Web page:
Expert tips on preventing persistent IC problems
Use checklists in meaningful way
[Editor's note: Wendy Lloyd, LPN, CCRP, CIP, regulatory affairs and compliance specialist, at Vanderbilt University Medical Center in Nashville, TN, has compiled a list of frequent audit findings of the informed consent document process. She answers questions for IRB Advisor about these findings in this question and answer session.]
IRB Advisor: What is one of the chief problems you see with informed consent documentation?
Lloyd: A huge problem with documentation is they don't realize you have to document re-consent and assessing cognitive status. It's very important to assess cognitive status, willingness to continue the study, and re-consent. So often what happens is people write a good document and don't document what they've done with informed consent throughout the study. So it's a myth that they're conducting the process as it's supposed to be conducted, which should be interaction throughout the study. A person volunteering for a study has free will to withdraw from the study, and you should be documenting whether the subject wishes to continue the study.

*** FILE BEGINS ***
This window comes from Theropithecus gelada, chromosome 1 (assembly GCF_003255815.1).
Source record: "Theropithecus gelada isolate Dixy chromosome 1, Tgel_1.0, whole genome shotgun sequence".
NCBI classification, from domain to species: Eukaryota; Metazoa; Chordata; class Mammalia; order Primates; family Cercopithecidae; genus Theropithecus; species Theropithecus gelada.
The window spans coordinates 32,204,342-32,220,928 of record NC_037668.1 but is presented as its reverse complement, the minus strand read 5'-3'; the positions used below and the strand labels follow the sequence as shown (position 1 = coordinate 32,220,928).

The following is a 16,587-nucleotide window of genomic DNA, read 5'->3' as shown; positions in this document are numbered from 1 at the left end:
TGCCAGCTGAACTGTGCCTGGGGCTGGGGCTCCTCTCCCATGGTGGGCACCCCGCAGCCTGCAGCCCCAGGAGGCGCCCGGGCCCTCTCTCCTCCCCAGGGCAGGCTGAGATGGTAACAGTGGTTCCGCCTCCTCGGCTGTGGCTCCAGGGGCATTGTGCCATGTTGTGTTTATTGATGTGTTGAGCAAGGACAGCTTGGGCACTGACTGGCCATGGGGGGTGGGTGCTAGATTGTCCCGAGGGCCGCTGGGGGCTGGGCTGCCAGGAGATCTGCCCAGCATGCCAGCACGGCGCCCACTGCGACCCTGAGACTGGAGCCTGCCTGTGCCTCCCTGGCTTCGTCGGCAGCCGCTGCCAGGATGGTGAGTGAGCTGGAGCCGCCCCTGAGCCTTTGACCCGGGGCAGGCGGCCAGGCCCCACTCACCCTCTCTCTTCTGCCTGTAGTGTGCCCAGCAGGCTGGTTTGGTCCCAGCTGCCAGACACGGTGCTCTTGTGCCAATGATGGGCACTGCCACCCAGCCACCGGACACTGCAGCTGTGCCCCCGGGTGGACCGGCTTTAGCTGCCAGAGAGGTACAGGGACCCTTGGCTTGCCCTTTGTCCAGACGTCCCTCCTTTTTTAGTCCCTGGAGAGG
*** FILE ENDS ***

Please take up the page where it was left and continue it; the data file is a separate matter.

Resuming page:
IRB Advisor: How can research sites make sure they're following all of the regulations and rules for informed consent?
Lloyd: Checklists are good to use. However, I would caution against completing just the blanks on the checklist because you may not be focusing on the patient and other issues. If you're just marking checkboxes, you're not assessing the whole person. Some people like to use checklists, and I think they're a good idea, depending on how they're used. For example, a checklist for the elements of the consent document is good. But when people use a checklist for the process, it concerns me. Each study and each person is different, and it's important to be in tune with the subject and not just completing a checklist. A checklist might be good for documentation, but you have to go beyond the checklist for informed consent.